In respect of financing, our approach is to catalyze private sector participation through our role as an honest broker. Since 2011, we have committed an annual average of more than USD 10 billion to 1,000 climate-related projects. By 2020, we expect at least 28% of our portfolio to go to climate finance. Our specific goals are to assist our client countries to add 30 gigawatts of renewable energy( or energy to power 150 million homes), and to develop climate-smart agriculture investment plans for at least 40 countries.
Our work in developing the green bond market has also promoted an understanding of the risks and opportunities that environmental issues present. Since 2008, we have raised USD 10.2 billion while IFC has raised USD 5.8 billion through green bonds. It is important to note that our first green bond was issued in response to demand from Scandinavian institutional investors seeking a triple 'A' plain vanilla fixed income product. Also, the California State Treasurer became our first US dollar denominated green bond investor when it participated in our USD 300 million green bond issued in 2009. The green principles that we developed along with other multilateral agencies, including transparency around the use of proceeds, an independent second opinion and third party verification have further supported the development of the green bond market. According to Bloomberg, green bond issuance reached USD 164 billion in 2017 and now covers corporates, sub-national and sovereign issuers. It is however still a small proportion of the USD 100 trillion bond market.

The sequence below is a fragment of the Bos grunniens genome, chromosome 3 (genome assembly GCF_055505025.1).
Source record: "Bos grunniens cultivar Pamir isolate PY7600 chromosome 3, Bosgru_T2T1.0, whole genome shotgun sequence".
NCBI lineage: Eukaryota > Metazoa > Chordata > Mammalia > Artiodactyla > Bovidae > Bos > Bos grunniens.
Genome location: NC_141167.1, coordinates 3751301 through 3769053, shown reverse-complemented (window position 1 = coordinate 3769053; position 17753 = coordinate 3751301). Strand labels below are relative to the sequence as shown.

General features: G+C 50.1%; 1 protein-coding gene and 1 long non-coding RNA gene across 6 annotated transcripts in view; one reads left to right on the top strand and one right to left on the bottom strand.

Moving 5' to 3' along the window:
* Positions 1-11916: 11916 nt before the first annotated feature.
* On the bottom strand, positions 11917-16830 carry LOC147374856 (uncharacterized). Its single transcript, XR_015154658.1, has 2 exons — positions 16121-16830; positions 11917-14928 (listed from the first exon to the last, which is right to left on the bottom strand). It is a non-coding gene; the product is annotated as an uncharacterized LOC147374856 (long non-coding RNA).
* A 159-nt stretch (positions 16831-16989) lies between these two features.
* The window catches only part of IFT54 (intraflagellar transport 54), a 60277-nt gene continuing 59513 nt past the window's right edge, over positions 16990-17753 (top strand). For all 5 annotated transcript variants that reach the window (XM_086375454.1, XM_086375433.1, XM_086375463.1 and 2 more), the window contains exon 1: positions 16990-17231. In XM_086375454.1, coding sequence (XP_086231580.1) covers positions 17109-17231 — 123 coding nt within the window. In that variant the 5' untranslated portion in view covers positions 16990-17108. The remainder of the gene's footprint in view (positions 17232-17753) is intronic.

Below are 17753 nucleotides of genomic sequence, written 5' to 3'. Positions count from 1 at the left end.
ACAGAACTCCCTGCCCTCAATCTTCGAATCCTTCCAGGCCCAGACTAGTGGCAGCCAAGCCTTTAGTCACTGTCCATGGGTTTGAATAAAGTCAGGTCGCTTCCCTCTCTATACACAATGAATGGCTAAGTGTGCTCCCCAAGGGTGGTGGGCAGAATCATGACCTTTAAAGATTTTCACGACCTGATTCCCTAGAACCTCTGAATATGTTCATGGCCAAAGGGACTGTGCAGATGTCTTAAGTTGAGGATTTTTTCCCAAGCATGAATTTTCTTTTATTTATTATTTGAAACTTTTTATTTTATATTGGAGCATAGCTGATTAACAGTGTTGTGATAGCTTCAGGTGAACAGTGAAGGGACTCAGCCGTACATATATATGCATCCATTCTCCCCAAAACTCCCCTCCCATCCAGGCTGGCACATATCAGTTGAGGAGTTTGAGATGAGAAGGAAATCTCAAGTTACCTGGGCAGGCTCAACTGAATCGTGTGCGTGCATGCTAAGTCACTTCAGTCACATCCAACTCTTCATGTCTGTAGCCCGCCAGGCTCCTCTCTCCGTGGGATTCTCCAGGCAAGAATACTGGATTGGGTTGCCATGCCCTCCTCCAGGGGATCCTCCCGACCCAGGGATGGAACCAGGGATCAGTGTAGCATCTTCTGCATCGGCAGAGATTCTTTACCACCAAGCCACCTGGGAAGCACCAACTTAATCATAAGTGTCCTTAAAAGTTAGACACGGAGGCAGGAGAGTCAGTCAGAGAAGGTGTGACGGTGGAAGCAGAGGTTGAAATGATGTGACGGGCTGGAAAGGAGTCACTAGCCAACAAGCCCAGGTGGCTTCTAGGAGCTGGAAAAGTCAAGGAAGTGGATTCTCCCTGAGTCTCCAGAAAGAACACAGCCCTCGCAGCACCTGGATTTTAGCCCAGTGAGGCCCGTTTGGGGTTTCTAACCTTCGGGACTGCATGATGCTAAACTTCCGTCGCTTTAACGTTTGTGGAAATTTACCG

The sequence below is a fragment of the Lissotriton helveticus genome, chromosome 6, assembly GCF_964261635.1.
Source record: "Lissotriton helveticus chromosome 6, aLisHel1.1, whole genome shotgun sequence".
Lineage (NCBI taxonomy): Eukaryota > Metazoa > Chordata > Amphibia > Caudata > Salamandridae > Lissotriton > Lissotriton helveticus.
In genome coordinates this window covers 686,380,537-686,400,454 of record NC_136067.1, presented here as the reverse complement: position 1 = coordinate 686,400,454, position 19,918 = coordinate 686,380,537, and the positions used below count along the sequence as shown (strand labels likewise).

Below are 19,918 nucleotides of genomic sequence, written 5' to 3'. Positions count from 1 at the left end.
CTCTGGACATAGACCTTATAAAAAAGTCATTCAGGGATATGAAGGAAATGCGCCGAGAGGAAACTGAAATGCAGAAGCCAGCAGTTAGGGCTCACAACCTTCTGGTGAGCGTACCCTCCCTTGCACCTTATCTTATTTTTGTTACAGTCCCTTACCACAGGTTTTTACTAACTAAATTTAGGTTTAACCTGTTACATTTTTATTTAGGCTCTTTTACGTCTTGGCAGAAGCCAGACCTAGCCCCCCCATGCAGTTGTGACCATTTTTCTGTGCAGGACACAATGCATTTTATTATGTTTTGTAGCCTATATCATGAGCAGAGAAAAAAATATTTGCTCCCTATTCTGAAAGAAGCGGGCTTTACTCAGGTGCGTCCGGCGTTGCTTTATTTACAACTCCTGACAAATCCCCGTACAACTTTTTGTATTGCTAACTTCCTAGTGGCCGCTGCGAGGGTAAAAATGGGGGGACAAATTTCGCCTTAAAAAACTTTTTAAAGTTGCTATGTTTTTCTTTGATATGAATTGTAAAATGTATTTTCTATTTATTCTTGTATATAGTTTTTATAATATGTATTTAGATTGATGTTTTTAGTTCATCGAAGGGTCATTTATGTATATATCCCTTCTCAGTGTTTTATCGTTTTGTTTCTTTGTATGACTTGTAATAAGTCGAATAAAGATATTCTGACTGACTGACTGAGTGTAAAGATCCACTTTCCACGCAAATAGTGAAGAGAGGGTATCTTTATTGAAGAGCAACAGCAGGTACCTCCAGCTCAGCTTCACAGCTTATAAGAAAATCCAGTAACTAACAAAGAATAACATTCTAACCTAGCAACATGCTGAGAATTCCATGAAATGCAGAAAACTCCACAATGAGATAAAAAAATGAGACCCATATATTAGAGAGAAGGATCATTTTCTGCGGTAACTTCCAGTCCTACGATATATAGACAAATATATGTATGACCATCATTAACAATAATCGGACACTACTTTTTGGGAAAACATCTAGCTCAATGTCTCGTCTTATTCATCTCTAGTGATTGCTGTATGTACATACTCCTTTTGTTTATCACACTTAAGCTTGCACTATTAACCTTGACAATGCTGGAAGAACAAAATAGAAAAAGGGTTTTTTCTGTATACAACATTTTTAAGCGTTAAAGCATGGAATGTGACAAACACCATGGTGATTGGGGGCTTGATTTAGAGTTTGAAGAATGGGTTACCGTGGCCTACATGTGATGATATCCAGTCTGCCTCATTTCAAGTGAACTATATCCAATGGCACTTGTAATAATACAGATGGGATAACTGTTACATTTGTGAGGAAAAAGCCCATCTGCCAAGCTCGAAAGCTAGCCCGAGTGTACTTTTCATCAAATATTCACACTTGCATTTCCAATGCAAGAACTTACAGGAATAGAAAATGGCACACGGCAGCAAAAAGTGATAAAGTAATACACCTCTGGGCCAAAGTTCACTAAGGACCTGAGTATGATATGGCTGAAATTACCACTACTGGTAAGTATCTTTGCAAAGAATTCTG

To finance our activities, World Bank Group Institutions, IBRD, IFC and IDA ( from this year) issue bonds totaling over USD 70 billion annually. This means that we offer fixed income investors, opportunities to invest sustainably by buying our bonds. Beyond green bonds, we are therefore able to create opportunities for investors to support the sustainable development goals. Examples include a private placement, focused on health, for an insurance company. Last year, we issued bonds with returns linked to the performance of companies promoting SDGs for institutional investors in Italy and France and subsequently for retail investors in Belgium and Switzerland. Earlier this month, we issued a CAD 1 billion benchmark transaction anchored by a Canadian ESG investor Addenda Capital, to raise awareness on the important role of women empowerment in building sustainable societies. The strong demand for our sustainable development bonds demonstrates investor appetite for sustainable and responsible investments.